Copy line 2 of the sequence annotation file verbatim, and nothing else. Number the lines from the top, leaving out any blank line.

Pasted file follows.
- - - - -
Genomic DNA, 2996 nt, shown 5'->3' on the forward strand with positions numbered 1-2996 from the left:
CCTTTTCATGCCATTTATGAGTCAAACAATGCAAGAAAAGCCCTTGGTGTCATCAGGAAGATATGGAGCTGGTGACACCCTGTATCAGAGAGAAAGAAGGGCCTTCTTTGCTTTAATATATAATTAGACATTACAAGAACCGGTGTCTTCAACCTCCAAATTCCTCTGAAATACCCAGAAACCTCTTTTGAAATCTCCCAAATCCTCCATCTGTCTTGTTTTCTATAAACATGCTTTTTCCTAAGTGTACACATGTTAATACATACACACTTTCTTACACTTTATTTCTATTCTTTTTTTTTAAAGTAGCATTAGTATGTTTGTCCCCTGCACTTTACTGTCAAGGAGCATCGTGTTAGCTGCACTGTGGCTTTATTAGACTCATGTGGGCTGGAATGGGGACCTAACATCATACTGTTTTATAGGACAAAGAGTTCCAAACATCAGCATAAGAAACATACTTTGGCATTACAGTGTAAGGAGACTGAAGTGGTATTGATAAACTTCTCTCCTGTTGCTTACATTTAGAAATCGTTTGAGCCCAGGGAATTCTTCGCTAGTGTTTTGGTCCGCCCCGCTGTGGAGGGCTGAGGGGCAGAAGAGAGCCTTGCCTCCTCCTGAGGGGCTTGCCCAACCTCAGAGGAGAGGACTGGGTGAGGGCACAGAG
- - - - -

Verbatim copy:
CCTTTTCATGCCATTTATGAGTCAAACAATGCAAGAAAAGCCCTTGGTGTCATCAGGAAGATATGGAGCTGGTGACACCCTGTATCAGAGAGAAAGAAGGGCCTTCTTTGCTTTAATATATAATTAGACATTACAAGAACCGGTGTCTTCAACCTCCAAATTCCTCTGAAATACCCAGAAACCTCTTTTGAAATCTCCCAAATCCTCCATCTGTCTTGTTTTCTATAAACATGCTTTTTCCTAAGTGTACACATGTTAATACATACACACTTTCTTACACTTTATTTCTATTCTTTTTTTTTAAAGTAGCATTAGTATGTTTGTCCCCTGCACTTTACTGTCAAGGAGCATCGTGTTAGCTGCACTGTGGCTTTATTAGACTCATGTGGGCTGGAATGGGGACCTAACATCATACTGTTTTATAGGACAAAGAGTTCCAAACATCAGCATAAGAAACATACTTTGGCATTACAGTGTAAGGAGACTGAAGTGGTATTGATAAACTTCTCTCCTGTTGCTTACATTTAGAAATCGTTTGAGCCCAGGGAATTCTTCGCTAGTGTTTTGGTCCGCCCCGCTGTGGAGGGCTGAGGGGCAGAAGAGAGCCTTGCCTCCTCCTGAGGGGCTTGCCCAACCTCAGAGGAGAGGACTGGGTGAGGGCACAGAG